COVID-19 Spreads though ICE Detention Centers

Message written on the window of an ICE detention center in Massachusetts.


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As the COVID-19 pandemic rages across the U.S., immigrants continue to be hard hit. COVID-19 is spreading almost unchecked through detention centers that house immigrants. As of July 1st, more than 2,700 detainees had tested positive for COVID-19, a number that is almost certainly low. Although ICE claims to be following federal guidelines for COVID-19 safety, former Homeland Security health adviser and whistleblower Dr. Scott Allen testified to Congress in June, saying that “gaping holes in the testing guidelines and ICE’s failure to significantly reduce population size have made these facilities hotspots for the virus.” 

Many immigrants being held in detention centers (many of which are for-profit), have complained of lack of space to social distance, lack of protective gear, showers, and adequate medical care. Many of these detention centers have abysmal health and safety records. Carlos Ernesto Escobar Mejia, housed at the for-profit Otay Mesa detention center in California, was the first detainee to die of COVID-19 in the U.S. Because people in ICE custody are held on civil rather than criminal charges, they could be released at any time. Many immigrant advocates and lawyers have been pushing for wide-scale releases due to safety concerns. But instead, ICE has adopted a policy of crowding people suspected of having COVID-19 into designated areas and waiting to see if they get better or worse. Inmates at the Otay facility reported requesting help for Mr. Escobar Mejia many times, but he was only given ibuprofen for his symptoms before he died. He had lived in the U.S. for 40 years. 

In late June, a Federal judge ruled that the Trump administration must release migrant children from ICE detention centers by July 27, where 346 parents and their children were being detained in facilities with COVID-19 outbreaks. With ICE pushing for a deal that would present parents with the horrible choice of either remaining detained with their children and risk being infected with COVID-19, or releasing their children with no guarantee of where they would be placed or when (or if) they would be reunited, immigrant advocates were pushing for families to be released together and for stricter safety measures to be implemented in detention centers. The Trump administration, which has separated over 5,000 immigrant children from their parents since 2017, opposed families being released together. As of mid-August, at least 120 children remain in ICE detention centers, weeks past the deadline set by the judge. Under the Flores Settlement Agreement, children cannot be detained for more than 20 days by federal immigration officials, but they are often detained for much longer. At one Texas facility, 47 children have been detained for over 300 days.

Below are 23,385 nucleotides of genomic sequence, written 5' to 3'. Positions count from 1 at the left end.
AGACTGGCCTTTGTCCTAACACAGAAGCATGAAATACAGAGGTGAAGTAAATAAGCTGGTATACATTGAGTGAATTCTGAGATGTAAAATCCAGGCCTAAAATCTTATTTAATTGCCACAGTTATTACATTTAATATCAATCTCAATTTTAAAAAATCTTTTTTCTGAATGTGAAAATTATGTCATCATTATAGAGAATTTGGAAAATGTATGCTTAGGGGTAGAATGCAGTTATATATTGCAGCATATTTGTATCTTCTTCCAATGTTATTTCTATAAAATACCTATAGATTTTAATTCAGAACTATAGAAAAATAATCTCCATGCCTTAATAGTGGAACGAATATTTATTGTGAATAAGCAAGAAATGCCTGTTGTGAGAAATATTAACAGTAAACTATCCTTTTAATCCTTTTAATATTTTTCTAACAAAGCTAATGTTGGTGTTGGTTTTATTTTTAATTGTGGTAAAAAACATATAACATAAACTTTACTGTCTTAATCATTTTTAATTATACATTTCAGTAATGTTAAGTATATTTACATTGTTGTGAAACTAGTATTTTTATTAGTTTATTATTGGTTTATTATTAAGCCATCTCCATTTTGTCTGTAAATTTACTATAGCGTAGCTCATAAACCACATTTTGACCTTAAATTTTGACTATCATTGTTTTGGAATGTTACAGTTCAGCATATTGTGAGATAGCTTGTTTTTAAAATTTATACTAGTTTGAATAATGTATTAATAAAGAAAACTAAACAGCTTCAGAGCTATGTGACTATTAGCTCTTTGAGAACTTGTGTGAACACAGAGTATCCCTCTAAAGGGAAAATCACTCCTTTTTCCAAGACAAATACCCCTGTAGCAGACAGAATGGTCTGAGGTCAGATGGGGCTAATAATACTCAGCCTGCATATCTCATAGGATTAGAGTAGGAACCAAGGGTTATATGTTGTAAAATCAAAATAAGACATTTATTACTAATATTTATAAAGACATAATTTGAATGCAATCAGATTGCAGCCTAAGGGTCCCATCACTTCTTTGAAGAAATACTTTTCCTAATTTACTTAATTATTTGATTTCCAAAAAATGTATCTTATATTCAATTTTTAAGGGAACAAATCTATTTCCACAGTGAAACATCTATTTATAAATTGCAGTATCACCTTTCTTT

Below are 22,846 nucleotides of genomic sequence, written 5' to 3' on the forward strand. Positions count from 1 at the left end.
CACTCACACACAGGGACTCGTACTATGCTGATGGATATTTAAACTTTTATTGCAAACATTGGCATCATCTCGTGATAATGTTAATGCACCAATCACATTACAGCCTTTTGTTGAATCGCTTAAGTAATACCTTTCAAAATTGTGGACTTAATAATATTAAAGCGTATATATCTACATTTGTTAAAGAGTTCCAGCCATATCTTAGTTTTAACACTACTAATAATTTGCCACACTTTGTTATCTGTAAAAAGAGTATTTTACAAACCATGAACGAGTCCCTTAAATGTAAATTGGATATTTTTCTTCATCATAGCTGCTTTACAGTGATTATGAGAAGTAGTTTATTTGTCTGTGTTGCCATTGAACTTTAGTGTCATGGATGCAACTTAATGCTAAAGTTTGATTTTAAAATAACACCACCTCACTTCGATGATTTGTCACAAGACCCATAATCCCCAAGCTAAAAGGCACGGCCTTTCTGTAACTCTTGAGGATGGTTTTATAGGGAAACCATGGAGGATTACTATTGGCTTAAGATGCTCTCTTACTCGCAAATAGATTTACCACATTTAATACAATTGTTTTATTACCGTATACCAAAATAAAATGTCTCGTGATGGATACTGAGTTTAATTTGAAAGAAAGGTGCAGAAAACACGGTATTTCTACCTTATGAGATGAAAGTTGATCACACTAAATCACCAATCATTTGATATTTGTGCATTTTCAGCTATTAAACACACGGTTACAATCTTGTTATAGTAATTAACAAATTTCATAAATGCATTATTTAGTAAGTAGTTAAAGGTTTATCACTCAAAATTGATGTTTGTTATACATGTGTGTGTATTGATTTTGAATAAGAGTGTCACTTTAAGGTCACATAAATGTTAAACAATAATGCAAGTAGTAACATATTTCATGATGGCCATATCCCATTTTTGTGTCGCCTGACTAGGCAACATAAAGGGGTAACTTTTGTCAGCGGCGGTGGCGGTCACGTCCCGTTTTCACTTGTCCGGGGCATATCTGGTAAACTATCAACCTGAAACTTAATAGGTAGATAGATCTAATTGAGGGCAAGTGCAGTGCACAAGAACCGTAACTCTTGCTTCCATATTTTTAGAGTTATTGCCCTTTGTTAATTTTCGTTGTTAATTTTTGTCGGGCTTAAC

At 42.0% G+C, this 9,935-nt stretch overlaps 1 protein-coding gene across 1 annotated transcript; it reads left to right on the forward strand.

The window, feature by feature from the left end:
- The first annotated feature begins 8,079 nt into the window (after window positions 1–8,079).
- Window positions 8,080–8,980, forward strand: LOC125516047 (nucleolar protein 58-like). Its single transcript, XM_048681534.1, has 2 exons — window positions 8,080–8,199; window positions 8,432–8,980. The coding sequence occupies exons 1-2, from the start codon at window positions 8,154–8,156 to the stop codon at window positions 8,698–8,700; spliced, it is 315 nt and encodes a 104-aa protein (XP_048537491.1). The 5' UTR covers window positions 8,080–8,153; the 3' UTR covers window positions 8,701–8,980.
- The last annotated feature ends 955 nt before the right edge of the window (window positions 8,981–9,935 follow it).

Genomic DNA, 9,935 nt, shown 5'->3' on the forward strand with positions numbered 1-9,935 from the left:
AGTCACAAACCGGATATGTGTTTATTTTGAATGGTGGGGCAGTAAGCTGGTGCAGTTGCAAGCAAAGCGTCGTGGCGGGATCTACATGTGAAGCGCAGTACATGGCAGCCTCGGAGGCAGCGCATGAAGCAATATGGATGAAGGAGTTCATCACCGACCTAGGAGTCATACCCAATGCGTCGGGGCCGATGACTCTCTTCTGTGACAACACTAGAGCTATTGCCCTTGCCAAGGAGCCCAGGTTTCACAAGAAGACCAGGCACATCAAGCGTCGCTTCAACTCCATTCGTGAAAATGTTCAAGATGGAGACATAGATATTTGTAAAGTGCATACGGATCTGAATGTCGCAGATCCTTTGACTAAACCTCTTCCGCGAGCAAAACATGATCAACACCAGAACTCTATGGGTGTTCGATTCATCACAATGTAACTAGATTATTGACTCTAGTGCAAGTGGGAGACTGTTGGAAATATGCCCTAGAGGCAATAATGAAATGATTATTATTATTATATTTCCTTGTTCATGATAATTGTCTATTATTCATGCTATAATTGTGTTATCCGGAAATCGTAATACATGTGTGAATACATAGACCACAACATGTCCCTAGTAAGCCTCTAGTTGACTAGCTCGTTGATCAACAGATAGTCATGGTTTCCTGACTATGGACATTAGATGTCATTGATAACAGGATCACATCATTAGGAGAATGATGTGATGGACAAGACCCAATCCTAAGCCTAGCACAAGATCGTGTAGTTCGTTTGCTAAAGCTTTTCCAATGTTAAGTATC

But ICE is no stranger to flouting government rules. In a shocking revelation, The New York Times obtained government data showing that hotel detentions overseen by a private security firm have ballooned under an aggressive border closure policy implemented by the Trump administration in response to the COVID-19 pandemic. Under the policy, over 100,000 migrants, including children and families, have been expelled from the country rather than put into formal deportation proceedings. Instead of deterring migrants, border crossings have surged under the pandemic.

Now unaccompanied migrant children, some as young as 1 year old, are being detained in major hotel chains in a “shadow detention” system. Because the hotels exist outside of the formal detention system, they are not subject to policies designed to prevent abuse or to ensure that migrants have access to phones, healthy food, and medical care. Parents and lawyers have no way of tracking where children are being held and monitoring their wellbeing while in custody. They are often being cared for by workers without proper training in providing childcare. “A transportation vendor should not be in charge of changing the diaper of a 1-year-old, giving bottles to babies or dealing with the traumatic effects they might be dealing with. I’m worried kids may be exposed to abuse, neglect, including sexual abuse, and we will have no idea,” said Andrew Lorenzen-Strait, a former deputy assistant director for custody management at ICE.

Meanwhile, the Trump administration recently announced that ICE made over 2,000 arrests during a 6-week operation across major cities like LA. As Trump continues to target immigrant communities, mass protests are taking place across the U.S. against police brutality and the plague of police murders of Black people. What is needed now is a movement in the streets in solidarity with both the African American community, many of whom are trapped in the racist prison system, and the Latinx community being targeted by ICE. An injury to one is an injury to all!

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